Classes over: No rest for the wicked

Classes over:  No rest for the wicked

Article and photos by: 28089 OCdt (I) Yena Choi

Many of our readers are under the false assumption that once academic classes are finished for the school year – there is a break for the students before preparing for the high-profile Graduation Parade.

Nothing could be further from the truth.  There was military training all over the peninsula this past week.

Following is a thumbnail sketch:

1st Week of May at RMC (EPT week)

The aim of Environmental Preparatory Training (EPT) is to provide candidates with foundational theoretical knowledge and practical skills to set the conditions for their success on their next career course.

BMOQ-A & EPT 1.1

The Infantry School conducted EPT from 1-5 May 17 at RMCC and CFB KINGSTON. Course specific preparation were provided for Basic Military Officer Qualification -A, IODP 1.1 and IODP 1.2 concurrently. Officer Cadets receiveed informal training in the following subject areas:

a. navigation with a map and compass;

b. battle procedure;

c. combat estimate;

d. dismounted offensive operations;

e. fieldcraft;

f. basic load carriage; and

g. lead subordinates.

Airforce EPT (golf all 5 days – just joking)

All Air Force Officer Cadets participated in AFOD (Air Force Officer Development) Block 1 in Currie Hall, RMCC during the first week of May. Qualification for AFOD is required for all Air Force Officers in order to progress through the ranks. During this time, Air Force Officer Cadets had an opportunity to develop their general and operational knowledge about the Royal Canadian Air Force.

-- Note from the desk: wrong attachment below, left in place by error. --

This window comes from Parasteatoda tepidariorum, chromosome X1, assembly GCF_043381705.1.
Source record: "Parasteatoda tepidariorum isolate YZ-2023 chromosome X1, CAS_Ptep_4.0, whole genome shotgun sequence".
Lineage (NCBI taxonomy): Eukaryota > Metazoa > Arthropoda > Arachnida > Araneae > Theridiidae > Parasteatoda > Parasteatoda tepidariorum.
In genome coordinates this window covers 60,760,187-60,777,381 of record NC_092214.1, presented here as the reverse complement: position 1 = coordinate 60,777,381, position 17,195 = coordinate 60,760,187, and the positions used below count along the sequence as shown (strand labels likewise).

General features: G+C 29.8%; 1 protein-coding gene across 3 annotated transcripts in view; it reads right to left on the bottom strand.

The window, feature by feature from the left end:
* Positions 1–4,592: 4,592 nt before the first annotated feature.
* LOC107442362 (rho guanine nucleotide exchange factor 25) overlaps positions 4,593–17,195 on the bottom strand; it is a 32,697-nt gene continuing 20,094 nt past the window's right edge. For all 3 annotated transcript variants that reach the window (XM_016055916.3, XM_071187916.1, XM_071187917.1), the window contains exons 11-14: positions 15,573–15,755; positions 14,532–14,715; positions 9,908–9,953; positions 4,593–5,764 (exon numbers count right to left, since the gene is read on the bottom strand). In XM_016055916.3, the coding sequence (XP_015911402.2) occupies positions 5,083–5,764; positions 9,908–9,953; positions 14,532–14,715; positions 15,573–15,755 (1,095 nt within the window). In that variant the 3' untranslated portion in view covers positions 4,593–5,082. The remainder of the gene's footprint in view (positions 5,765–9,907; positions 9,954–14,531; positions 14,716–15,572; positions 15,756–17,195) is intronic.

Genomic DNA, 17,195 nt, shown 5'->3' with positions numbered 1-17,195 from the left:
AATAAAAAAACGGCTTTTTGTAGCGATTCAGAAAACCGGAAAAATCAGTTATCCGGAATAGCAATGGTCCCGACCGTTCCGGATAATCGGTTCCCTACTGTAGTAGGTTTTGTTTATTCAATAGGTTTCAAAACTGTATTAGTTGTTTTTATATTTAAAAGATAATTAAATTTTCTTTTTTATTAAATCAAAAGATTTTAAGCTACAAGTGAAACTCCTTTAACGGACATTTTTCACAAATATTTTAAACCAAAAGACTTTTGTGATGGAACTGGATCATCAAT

Navy EPT

Navy EPT was separated into 2 groups; second years went to Halifax, and the rest of the Naval Cadets remained at RMCC. For Naval Cadets that stayed on the peninsula, they had an opportunity to learn about different vessel classes, seamanship, and naval operations…etc. Besides the lectures, Naval Cadets rode on the assault boat in the afternoons with help from HMCS Cataraqui, and practiced some manoeuvres.

BMOQ EPT (1st year EPT)

To prepare for their second portion of Basic Military Officer Qualification (BMOQ) training this upcoming summer, first year Officer Cadets stayed at RMCC to review and learn about their BMOQ MOD 1 and MOD 2. They had an opportunity to learn about manoeuvre warfare, mission commands, battle procedures, receiving orders, and navigation. Also, they were able to practice their basic and rifle drills, and ruck marches.

More flickr photos from EPT – Here


Step Off: First Week of Nijmegen March Tryouts

OCdt Eliza Bruce, 27472 (III), E-veritas correspondent

This past week was a military pillar-heavy activity-filled week for RMCC, and saw much action around EPT taking place for various years, courses, and elements in preparation for summer training. One of these groups included some Officer Cadets and college military staff members, who took part in the first week of tryouts to make the Nijmegen March team. After this selection period, a team of 7 Officer Cadets and 4 staff members will be chosen to represent RMC this July in the Netherlands, to take part in the four day march known in Dutch as “Vierdaagse,” and spans 160km in total.  It has been an international tradition since 1909, and the Canadian marching contingents in attendance commemorate the liberation of the Netherlands by the Allies in WWII.